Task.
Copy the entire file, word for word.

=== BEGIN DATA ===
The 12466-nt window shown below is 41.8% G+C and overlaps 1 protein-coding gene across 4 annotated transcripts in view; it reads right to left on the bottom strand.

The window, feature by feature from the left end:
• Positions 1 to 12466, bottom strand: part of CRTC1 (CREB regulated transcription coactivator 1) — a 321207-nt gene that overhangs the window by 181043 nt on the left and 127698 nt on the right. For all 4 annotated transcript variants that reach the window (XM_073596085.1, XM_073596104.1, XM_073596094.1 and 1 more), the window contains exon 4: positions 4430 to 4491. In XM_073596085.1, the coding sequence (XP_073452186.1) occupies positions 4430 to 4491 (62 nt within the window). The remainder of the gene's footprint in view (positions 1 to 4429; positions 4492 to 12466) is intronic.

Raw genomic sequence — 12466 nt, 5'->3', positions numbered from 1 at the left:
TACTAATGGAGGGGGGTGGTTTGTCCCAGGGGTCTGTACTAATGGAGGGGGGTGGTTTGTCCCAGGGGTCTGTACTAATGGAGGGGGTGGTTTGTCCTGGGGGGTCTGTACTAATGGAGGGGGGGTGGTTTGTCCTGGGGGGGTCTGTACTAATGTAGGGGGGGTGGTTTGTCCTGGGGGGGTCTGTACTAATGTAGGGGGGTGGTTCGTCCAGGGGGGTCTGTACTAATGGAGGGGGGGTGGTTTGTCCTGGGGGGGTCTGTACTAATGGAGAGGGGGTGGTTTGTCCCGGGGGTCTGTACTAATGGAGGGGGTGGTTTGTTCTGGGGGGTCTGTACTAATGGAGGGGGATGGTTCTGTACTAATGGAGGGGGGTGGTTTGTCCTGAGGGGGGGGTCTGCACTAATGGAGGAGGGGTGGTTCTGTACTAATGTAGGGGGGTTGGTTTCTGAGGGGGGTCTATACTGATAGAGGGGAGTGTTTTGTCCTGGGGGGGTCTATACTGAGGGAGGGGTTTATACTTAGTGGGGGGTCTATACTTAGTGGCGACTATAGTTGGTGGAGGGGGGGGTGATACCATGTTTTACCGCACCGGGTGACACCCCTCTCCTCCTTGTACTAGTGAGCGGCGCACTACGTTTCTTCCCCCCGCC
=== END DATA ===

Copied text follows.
The 12466-nt window shown below is 41.8% G+C and overlaps 1 protein-coding gene across 4 annotated transcripts in view; it reads right to left on the bottom strand.

The window, feature by feature from the left end:
• Positions 1 to 12466, bottom strand: part of CRTC1 (CREB regulated transcription coactivator 1) — a 321207-nt gene that overhangs the window by 181043 nt on the left and 127698 nt on the right. For all 4 annotated transcript variants that reach the window (XM_073596085.1, XM_073596104.1, XM_073596094.1 and 1 more), the window contains exon 4: positions 4430 to 4491. In XM_073596085.1, the coding sequence (XP_073452186.1) occupies positions 4430 to 4491 (62 nt within the window). The remainder of the gene's footprint in view (positions 1 to 4429; positions 4492 to 12466) is intronic.

Raw genomic sequence — 12466 nt, 5'->3', positions numbered from 1 at the left:
TACTAATGGAGGGGGGTGGTTTGTCCCAGGGGTCTGTACTAATGGAGGGGGGTGGTTTGTCCCAGGGGTCTGTACTAATGGAGGGGGTGGTTTGTCCTGGGGGGTCTGTACTAATGGAGGGGGGGTGGTTTGTCCTGGGGGGGTCTGTACTAATGTAGGGGGGGTGGTTTGTCCTGGGGGGGTCTGTACTAATGTAGGGGGGTGGTTCGTCCAGGGGGGTCTGTACTAATGGAGGGGGGGTGGTTTGTCCTGGGGGGGTCTGTACTAATGGAGAGGGGGTGGTTTGTCCCGGGGGTCTGTACTAATGGAGGGGGTGGTTTGTTCTGGGGGGTCTGTACTAATGGAGGGGGATGGTTCTGTACTAATGGAGGGGGGTGGTTTGTCCTGAGGGGGGGGTCTGCACTAATGGAGGAGGGGTGGTTCTGTACTAATGTAGGGGGGTTGGTTTCTGAGGGGGGTCTATACTGATAGAGGGGAGTGTTTTGTCCTGGGGGGGTCTATACTGAGGGAGGGGTTTATACTTAGTGGGGGGTCTATACTTAGTGGCGACTATAGTTGGTGGAGGGGGGGGTGATACCATGTTTTACCGCACCGGGTGACACCCCTCTCCTCCTTGTACTAGTGAGCGGCGCACTACGTTTCTTCCCCCCGCC